Some of the program's required courses encompass substantive areas within educational psychology. Other required courses include a research practicum, in which students assist with and eventually design and carry out original research, and several courses in measurement and statistics.

All College of Education Ph.D. students must complete EALL:5150 (07X:150) Introduction to Educational Research during the first year of their Ph.D. program. They also must complete an additional minimum of 15 s.h. in qualitative and quantitative course work, with at least 9 s.h. from one area (qualitative or quantitative) and at least 6 s.h. from the other. Courses to meet this requirement must be chosen from Required Ph.D. Research Courses. Course selections must be consistent with the courses required for the Ph.D.

Students are reviewed annually by the faculty. Students must complete a second-year project by the end of their second academic year in the program. Those who do not fulfill this requirement or who otherwise fail to make satisfactory progress may be required to withdraw.

The Ph.D. program in educational psychology requires the following work.

Required Courses

All of these (or equivalents):

PSQF:6200 (07P:200) Educational Psychology3 s.h.
PSQF:6205 (07P:205) Design of Instruction3 s.h.
PSQF:6220 (07P:220) Quantitative Educational Research Methodologies3 s.h.
PSQF:6230 (07P:230) Research in Educational Psychology (taken second year of program)1-3 s.h.
PSQF:6257 (07P:257) Educational Measurement and Evaluation3 s.h.
PSQF:6281 (07P:281) Cognitive Theories of Learning3 s.h.
PSQF:6301 (07P:301) Human Abilities3 s.h.
PSQF:7331 (07P:331) Seminar: Educational Psychology I--Current Topics3 s.h.
PSQF:7493 (07P:493) Ph.D. Thesis in Psychological and Quantitative Foundations (minimum requirement)10 s.h.
EALL:5150 (07X:150) Introduction to Educational Research (taken during first year in program)3 s.h.
Recommended Courses

All of these:

PSQF:6208 (07P:208) Designing Educational Multimedia3 s.h.
PSQF:6215 (07P:215) Web-Based Learning3 s.h.
PSQF:6265 (07P:265) Program Evaluation3 s.h.
PSQF:6275 (07P:275) Constructivism and Design of Instruction3 s.h.
Electives

At least two of these (or equivalents):

PSQF:6243 (07P:243) Intermediate Statistical Methods4 s.h.
PSQF:6244 (07P:244) Correlation and Regression4 s.h.
PSQF:6245 (07P:245) Applied Multivariate Analysis3 s.h.
PSQF:6246 (07P:246) Design of Experiments4 s.h.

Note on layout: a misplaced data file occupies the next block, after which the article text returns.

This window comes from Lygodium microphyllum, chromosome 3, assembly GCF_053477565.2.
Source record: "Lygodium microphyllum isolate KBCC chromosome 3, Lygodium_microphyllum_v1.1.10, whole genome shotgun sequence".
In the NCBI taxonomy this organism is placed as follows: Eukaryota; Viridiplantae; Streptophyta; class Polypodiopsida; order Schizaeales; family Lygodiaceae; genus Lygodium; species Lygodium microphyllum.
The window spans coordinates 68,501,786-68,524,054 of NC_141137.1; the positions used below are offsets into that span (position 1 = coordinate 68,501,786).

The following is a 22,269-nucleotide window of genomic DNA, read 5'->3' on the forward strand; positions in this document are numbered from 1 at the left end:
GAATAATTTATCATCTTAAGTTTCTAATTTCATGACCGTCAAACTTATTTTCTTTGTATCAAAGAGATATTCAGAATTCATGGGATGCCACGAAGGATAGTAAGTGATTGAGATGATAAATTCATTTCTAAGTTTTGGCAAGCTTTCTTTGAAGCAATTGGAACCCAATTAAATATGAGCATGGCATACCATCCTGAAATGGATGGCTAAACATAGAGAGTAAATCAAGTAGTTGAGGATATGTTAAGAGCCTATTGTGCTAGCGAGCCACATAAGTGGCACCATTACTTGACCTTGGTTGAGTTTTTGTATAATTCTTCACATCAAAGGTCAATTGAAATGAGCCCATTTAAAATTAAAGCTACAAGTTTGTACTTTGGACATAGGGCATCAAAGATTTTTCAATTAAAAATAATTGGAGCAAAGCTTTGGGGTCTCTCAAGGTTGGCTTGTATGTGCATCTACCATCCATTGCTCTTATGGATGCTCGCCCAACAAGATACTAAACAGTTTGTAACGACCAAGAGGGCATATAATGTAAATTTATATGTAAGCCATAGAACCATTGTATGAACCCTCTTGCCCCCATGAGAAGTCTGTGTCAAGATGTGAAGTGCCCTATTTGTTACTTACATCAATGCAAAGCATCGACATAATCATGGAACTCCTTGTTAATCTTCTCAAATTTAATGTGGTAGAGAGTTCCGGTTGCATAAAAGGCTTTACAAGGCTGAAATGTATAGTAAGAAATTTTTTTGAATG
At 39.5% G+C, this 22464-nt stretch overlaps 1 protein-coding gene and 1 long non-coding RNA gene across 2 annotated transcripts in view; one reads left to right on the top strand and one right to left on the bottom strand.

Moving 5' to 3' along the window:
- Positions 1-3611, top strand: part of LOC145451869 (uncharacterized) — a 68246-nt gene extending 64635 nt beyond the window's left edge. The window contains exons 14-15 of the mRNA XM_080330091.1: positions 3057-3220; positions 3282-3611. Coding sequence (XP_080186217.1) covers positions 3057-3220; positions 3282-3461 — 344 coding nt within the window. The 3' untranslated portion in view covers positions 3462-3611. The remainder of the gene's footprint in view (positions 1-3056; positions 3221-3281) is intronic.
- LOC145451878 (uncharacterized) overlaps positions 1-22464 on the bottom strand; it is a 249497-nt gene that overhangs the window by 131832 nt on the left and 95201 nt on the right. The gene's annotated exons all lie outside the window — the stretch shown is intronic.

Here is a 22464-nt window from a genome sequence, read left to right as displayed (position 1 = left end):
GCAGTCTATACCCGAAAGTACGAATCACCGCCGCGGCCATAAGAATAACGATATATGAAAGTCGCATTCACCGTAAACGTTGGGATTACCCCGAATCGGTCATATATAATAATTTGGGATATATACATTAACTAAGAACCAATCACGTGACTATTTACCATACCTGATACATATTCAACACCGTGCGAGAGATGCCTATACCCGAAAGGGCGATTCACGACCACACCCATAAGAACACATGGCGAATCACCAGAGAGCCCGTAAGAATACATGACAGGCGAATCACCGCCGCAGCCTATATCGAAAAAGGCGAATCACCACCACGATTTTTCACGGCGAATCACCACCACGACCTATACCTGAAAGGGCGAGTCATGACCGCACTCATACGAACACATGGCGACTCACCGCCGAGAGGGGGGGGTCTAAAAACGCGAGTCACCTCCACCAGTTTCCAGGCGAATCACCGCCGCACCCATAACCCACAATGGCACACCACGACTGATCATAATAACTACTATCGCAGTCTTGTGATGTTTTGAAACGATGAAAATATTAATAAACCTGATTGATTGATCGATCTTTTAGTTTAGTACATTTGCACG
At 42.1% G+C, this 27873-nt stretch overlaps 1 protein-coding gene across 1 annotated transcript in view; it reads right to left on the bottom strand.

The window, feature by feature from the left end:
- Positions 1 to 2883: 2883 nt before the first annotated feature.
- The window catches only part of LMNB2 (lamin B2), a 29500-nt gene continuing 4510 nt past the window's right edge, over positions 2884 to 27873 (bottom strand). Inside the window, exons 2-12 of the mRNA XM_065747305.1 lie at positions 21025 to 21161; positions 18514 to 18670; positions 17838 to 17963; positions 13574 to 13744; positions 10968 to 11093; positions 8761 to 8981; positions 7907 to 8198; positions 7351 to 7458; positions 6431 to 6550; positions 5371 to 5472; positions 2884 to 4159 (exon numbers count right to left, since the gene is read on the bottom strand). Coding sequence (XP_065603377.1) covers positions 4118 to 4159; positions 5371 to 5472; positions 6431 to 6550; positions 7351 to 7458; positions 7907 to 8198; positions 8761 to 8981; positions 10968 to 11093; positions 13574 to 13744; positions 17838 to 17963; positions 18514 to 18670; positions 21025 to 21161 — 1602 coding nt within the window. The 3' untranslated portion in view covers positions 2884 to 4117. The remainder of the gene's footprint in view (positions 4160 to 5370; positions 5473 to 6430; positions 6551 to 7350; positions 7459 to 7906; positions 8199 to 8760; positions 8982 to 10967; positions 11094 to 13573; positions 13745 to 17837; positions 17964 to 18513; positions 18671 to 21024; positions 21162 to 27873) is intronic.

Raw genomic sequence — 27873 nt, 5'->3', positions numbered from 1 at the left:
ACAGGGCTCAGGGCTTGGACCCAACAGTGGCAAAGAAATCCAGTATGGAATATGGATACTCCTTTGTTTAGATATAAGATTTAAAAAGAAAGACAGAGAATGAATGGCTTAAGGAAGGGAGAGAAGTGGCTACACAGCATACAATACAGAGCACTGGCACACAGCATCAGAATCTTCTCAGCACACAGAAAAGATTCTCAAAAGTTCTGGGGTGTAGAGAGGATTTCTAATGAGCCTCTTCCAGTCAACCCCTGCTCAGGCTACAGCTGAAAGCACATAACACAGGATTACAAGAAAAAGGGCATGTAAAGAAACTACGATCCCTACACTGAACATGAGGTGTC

PSQF:6247 (07P:247) Nonparametric Statistical Methods3 s.h.
PSQF:6252 (07P:252) Introduction to Multivariate Statistical Methods3 s.h.
Minor Area

Students must complete a minimum of 12 s.h. that constitute a coherent program of course work outside educational psychology and beyond the courses listed above. The minor area may be from a foundation discipline, such as psychology, or in another area of education, such as mathematics education, educational philosophy, or program evaluation. Courses must be numbered 5000 or above, may span departments and colleges, and must be consistent with a plan approved by the student's advisor.

Second-Year Research Project

As part of their participation in PSQF:6230 (07P:230) Research in Educational Psychology, Ph.D. students are required to complete a research project of modest scope under the direction of a faculty member. They must present the work in both oral and written form to the program's faculty and students. The written report must be completed by the end of the student's second academic year in the program.

Students who enter the Ph.D. program holding an M.A. or M.S. with an acceptable empirical thesis are exempt from PSQF:6299 (07P:299) M.A. Project: The Portfolio and the research project.

COMPREHENSIVE EXAMINATION

The Ph.D. comprehensive examination emphasizes competence and depth in one or more narrowly defined areas of research and theory. The examining committee is made up of five faculty members. In consultation with their advisor, students choose from three options for the examination: a review article, an extended research activity, or a traditional comprehensive examination. For details of each option's requirements, visit Educational Psychology on the department's web site.